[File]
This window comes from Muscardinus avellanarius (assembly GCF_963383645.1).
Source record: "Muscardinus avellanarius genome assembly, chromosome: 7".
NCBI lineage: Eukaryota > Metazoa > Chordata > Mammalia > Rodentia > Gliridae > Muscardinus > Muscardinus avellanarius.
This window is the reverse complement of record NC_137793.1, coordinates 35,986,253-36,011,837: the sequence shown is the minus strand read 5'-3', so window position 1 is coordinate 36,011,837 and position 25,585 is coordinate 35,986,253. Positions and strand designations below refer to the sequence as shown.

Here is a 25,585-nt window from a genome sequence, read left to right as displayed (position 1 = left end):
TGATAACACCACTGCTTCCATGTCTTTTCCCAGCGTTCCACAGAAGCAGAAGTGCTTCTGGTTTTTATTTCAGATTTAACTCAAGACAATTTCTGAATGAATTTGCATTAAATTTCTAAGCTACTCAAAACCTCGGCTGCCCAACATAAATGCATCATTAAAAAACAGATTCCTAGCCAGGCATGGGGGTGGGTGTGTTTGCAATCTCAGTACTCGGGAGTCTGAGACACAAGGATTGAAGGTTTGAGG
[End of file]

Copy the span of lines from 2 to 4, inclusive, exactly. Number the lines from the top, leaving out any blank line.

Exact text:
Source record: "Muscardinus avellanarius genome assembly, chromosome: 7".
NCBI lineage: Eukaryota > Metazoa > Chordata > Mammalia > Rodentia > Gliridae > Muscardinus > Muscardinus avellanarius.
This window is the reverse complement of record NC_137793.1, coordinates 35,986,253-36,011,837: the sequence shown is the minus strand read 5'-3', so window position 1 is coordinate 36,011,837 and position 25,585 is coordinate 35,986,253. Positions and strand designations below refer to the sequence as shown.